General Aztecs Maya Tocuaro Kids Contact 19 Sep 2017/8 Reed
Text Size:

Link to page about the Maya Calendar
Today's Maya date is: - 1734 days into the new cycle!
Link to page of interest to teachers
Click to find out how we can help you!
Search the Site (type in white box):

Corrine Burns, expert on Aztec herbal medicine

Where Aztecs Meet Scientists

This article has generously been written specially for us by Corrinne Burns, Leicester School of Pharmacy, De Montfort University. You can read more of her work by exploring the articles in the right-hand menu.

Pic 1: Fruit on sale in a large urban market in Mexico today
Pic 1: Fruit on sale in a large urban market in Mexico today (Click on image to enlarge)

Guavas and passion fruits, avocados and sweet potato – to us, all delightful additions to our kitchens, but to the Aztecs, part of an extensive herbal medicine chest. But can you guess what they were used for? Many of those Aztec herbal medicines are still used, in more or less the same way, by their descendants in modern Mexico. But do any of them really work? How can we find out?

Pic 2: (The Journal of) Ethnopharmacology
Pic 2: (The Journal of) Ethnopharmacology

A branch of science called ethnopharmacology specialises in investigating the traditional medicines of the world. Ethnopharmacologists “live with indigenous people, to share the everyday life of their community and... respect the underlying cultures” (Heinrich, Barnes et al. 2004). From local healers, the scientists learn about the way herbal medicines are prepared and used. They can then take samples of the plants back to the lab to test their effectiveness. So, what do scientists say about the traditional Mexican herbal medicines? To find out, we can search through the scientific journals such as the Journal of Ethnopharmacology: it is in publications like these that scientists publicise their latest results and share them with others. This scientific literature shows that several research laboratories have a strong interest in traditional Mexican medicine.

Pic 3: Applying a pain-killer, Aztec style (Florentine Codex, Book 11)
Pic 3: Applying a pain-killer, Aztec style (Florentine Codex, Book 11) (Click on image to enlarge)

16th Century medicine

Although most ethnopharmacological research at the moment focuses on those Mexican peoples still in existence, a few people have actually looked at the Aztec remedies as they were set down in the 16th century. In 2000, scientists at San Diego State University and Universidad Nacional Autónoma de México published a study of plants used in 16th century Mexican medicine, and concluded that the compounds present in those plants have “a broad spectrum of activities including...antibiotic, anti-inflammatory, cytotoxic” and several more (Bejar, Reyes-Chilpa et al. 2000). And back in the early 1980s, Davidson and Ortiz de Montellano tested the effectiveness of an Aztec wound remedy, as discussed in more detail by Professor Ortiz de Montellano himself, elsewhere on this site (follow links below).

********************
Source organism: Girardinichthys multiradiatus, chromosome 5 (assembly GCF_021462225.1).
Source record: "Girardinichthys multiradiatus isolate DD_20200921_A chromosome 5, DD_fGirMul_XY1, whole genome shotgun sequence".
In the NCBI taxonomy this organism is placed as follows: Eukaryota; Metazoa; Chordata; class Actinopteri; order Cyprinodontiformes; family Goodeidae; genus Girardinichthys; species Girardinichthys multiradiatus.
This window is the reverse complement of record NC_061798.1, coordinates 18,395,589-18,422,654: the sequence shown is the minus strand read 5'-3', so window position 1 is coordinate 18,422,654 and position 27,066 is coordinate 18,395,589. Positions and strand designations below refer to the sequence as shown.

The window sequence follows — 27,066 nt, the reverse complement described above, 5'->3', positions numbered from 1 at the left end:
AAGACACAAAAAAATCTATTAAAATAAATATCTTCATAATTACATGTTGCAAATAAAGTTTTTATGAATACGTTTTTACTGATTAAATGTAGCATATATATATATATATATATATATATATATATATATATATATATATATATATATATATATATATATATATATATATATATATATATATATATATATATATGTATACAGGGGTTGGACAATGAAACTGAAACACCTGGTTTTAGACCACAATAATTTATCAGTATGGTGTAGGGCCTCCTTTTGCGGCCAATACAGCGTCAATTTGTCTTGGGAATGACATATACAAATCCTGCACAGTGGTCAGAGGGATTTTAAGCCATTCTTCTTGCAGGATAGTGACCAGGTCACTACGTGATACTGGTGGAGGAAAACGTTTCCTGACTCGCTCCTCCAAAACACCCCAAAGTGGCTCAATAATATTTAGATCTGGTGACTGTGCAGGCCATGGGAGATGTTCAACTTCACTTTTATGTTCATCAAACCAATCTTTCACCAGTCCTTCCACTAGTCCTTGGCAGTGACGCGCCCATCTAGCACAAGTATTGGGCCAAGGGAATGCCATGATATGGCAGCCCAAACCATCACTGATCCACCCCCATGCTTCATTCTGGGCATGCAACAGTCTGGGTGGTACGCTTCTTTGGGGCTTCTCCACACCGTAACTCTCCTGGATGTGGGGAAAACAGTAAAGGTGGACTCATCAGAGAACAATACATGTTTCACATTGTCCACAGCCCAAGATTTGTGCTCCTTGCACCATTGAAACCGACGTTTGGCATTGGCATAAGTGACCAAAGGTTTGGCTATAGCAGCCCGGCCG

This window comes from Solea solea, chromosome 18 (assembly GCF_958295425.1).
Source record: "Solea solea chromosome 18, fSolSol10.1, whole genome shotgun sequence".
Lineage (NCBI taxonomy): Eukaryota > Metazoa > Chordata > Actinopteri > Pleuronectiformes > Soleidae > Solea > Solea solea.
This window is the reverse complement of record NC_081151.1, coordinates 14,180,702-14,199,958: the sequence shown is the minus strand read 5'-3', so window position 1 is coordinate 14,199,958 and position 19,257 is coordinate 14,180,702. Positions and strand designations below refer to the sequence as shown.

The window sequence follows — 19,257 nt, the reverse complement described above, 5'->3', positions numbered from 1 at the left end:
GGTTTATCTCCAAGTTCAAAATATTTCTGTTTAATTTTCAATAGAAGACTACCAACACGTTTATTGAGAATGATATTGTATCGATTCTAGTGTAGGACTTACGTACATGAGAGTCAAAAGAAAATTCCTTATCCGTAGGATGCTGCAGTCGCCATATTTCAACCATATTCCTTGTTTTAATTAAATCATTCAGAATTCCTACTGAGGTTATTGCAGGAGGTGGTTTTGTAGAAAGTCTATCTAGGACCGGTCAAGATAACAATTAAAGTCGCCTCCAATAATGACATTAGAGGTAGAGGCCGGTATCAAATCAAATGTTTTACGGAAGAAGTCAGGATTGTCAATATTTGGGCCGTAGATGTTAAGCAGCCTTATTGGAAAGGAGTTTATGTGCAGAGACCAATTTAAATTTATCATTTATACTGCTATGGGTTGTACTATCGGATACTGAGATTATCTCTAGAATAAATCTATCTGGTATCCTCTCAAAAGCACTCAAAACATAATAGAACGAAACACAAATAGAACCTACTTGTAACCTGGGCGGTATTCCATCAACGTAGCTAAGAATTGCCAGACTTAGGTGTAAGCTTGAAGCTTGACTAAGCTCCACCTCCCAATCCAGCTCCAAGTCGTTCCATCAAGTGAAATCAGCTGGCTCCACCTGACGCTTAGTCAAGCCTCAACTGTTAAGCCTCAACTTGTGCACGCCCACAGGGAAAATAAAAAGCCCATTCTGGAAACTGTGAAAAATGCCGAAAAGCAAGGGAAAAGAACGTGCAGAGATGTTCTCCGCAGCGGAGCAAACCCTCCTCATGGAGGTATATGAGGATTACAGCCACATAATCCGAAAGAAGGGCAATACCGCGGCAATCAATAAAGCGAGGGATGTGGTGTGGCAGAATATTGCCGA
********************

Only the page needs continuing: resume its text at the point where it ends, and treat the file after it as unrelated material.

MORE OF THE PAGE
Pic 4: Iztauhyatl - still in use today
Pic 4: Iztauhyatl - still in use today (Click on image to enlarge)

And a plant well known to the Aztecs - iztauhyatl (Artemisia mexicana ssp. ludoviciana) is still widely used in Mexico for the treatment of infectious diseases. Navarro and colleagues, in 1992, checked whether this herb could inhibit the growth of disease-causing microorganisms. Their results showed that iztauhyatl, as well as a few other traditionally-used species, did indeed “possess strong in vitro antimicrobial activity” (Navarro, Villarreal et al. 1996).

Pic 5: Cempoalxochitl growing in Mexico, yauhtli growing in England...
Pic 5: Cempoalxochitl growing in Mexico, yauhtli growing in England... (Click on image to enlarge)

In our own lab, too, some of our undergraduate pharmacy students have tested the effectiveness of traditional Aztec herbal medicines. Their mini-research projects have shown that extracts of ecapatli (Cassia occidentalis), cempoalxochitl (Tagetes patula) and yauhtli (Tagetes lucida) are effective against a range of bacteria. Although the results of these brief investigations are unpublished, their data shows potential for further investigation.

Pic 6: The School of Pharmacy, University of London
Pic 6: The School of Pharmacy, University of London

21st Century medicine

In the UK, Michael Heinrich and his group at the London School of Pharmacy have spent some years studying the plant-based medicine of modern indigenous Mexican people – including those descendants of the Aztecs, the Nahua, but also the Maya, Zapotec, Mixe and Popoluca (Heinrich, Ankli et al. 1998). They’ve made lists of the many plant species used by local healers, and classified those plants by their use. Heinrich’s group frequently use a mathematical formula which calculates “informant consensus factor”, which essentially describes, on a numerical scale ranging from 0 to 1, the degree to which the local healers agree on how the local medicinal plants should be used. This gives an idea of the potential effectiveness of the remedy – if there’s a lot of disagreement amongst the local people as to how effective a treatment is, you can bet that it isn’t really effective.